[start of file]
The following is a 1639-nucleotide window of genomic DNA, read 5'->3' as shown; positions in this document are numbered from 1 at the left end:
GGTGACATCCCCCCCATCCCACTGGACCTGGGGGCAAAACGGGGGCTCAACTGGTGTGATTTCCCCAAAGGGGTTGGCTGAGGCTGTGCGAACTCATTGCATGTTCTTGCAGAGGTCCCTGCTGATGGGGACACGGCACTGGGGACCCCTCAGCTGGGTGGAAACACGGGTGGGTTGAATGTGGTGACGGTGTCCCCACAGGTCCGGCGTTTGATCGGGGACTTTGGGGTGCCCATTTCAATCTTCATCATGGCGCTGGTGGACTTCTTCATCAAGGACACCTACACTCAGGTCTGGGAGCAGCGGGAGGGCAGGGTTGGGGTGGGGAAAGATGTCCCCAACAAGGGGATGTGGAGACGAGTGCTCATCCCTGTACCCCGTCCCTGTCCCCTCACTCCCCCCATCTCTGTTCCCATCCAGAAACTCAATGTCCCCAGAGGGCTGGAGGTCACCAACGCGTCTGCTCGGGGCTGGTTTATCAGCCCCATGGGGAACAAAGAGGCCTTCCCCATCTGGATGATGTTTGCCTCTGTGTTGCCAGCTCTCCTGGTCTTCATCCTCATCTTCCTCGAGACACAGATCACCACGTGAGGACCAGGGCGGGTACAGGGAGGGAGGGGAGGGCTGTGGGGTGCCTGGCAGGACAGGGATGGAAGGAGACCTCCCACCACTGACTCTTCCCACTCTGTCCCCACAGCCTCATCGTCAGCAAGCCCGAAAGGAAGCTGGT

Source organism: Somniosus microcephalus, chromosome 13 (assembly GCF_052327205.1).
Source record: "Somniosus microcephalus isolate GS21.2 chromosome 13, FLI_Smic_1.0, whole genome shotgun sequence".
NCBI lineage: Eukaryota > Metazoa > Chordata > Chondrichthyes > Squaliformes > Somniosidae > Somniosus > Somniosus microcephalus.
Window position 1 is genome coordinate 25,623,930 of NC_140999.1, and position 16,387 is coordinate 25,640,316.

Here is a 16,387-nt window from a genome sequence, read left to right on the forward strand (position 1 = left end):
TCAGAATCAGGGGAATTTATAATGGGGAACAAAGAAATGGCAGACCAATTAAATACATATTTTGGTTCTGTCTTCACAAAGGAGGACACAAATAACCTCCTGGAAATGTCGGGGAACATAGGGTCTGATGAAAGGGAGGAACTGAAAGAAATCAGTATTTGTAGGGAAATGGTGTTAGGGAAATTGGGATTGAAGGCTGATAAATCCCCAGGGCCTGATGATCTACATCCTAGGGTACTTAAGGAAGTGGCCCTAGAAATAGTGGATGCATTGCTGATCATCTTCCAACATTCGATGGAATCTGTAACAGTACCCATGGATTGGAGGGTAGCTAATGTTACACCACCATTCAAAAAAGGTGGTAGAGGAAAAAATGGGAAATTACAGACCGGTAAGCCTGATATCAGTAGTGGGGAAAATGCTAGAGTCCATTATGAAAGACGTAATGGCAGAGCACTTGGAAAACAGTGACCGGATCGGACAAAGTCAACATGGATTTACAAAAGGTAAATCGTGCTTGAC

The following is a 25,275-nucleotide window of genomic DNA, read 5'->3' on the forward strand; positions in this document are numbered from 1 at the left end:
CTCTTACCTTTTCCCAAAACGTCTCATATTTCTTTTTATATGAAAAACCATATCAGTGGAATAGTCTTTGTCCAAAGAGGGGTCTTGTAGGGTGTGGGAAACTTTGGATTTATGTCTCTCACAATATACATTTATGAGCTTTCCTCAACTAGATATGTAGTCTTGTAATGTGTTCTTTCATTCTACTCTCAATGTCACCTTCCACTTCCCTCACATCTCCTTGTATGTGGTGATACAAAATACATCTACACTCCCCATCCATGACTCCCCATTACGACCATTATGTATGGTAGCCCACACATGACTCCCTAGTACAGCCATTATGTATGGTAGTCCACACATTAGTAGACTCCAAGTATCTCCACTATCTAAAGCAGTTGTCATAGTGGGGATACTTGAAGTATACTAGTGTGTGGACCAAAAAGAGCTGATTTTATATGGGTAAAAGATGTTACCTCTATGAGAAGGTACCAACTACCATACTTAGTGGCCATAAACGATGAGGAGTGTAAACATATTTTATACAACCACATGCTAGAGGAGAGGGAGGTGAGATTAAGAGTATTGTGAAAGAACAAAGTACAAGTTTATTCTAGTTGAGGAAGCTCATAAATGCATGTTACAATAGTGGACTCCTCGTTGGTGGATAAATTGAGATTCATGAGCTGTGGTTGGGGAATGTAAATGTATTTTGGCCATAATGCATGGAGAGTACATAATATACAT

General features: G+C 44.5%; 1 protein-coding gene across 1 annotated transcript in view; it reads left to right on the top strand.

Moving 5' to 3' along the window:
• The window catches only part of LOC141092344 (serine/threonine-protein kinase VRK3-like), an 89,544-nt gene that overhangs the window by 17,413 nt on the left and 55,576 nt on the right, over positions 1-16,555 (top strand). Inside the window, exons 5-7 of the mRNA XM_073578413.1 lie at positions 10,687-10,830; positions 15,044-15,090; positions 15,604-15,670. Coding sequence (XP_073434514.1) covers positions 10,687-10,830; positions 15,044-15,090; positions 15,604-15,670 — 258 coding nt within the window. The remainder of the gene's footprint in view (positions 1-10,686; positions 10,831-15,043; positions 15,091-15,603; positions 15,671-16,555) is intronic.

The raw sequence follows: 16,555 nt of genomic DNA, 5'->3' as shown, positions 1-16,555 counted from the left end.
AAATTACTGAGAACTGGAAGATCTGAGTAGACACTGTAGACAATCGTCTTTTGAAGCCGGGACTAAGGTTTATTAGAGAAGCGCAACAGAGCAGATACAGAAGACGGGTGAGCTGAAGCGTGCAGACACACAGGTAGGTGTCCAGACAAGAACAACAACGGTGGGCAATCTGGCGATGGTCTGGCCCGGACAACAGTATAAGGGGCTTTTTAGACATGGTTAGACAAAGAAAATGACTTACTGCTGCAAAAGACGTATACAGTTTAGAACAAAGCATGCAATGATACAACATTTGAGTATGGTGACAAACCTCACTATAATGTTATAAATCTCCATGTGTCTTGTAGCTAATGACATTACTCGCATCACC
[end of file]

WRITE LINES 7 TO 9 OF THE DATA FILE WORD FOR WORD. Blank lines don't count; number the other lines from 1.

Here is a 16,387-nt window from a genome sequence, read left to right on the forward strand (position 1 = left end):
TCAGAATCAGGGGAATTTATAATGGGGAACAAAGAAATGGCAGACCAATTAAATACATATTTTGGTTCTGTCTTCACAAAGGAGGACACAAATAACCTCCTGGAAATGTCGGGGAACATAGGGTCTGATGAAAGGGAGGAACTGAAAGAAATCAGTATTTGTAGGGAAATGGTGTTAGGGAAATTGGGATTGAAGGCTGATAAATCCCCAGGGCCTGATGATCTACATCCTAGGGTACTTAAGGAAGTGGCCCTAGAAATAGTGGATGCATTGCTGATCATCTTCCAACATTCGATGGAATCTGTAACAGTACCCATGGATTGGAGGGTAGCTAATGTTACACCACCATTCAAAAAAGGTGGTAGAGGAAAAAATGGGAAATTACAGACCGGTAAGCCTGATATCAGTAGTGGGGAAAATGCTAGAGTCCATTATGAAAGACGTAATGGCAGAGCACTTGGAAAACAGTGACCGGATCGGACAAAGTCAACATGGATTTACAAAAGGTAAATCGTGCTTGAC

The following is a 25,275-nucleotide window of genomic DNA, read 5'->3' on the forward strand; positions in this document are numbered from 1 at the left end: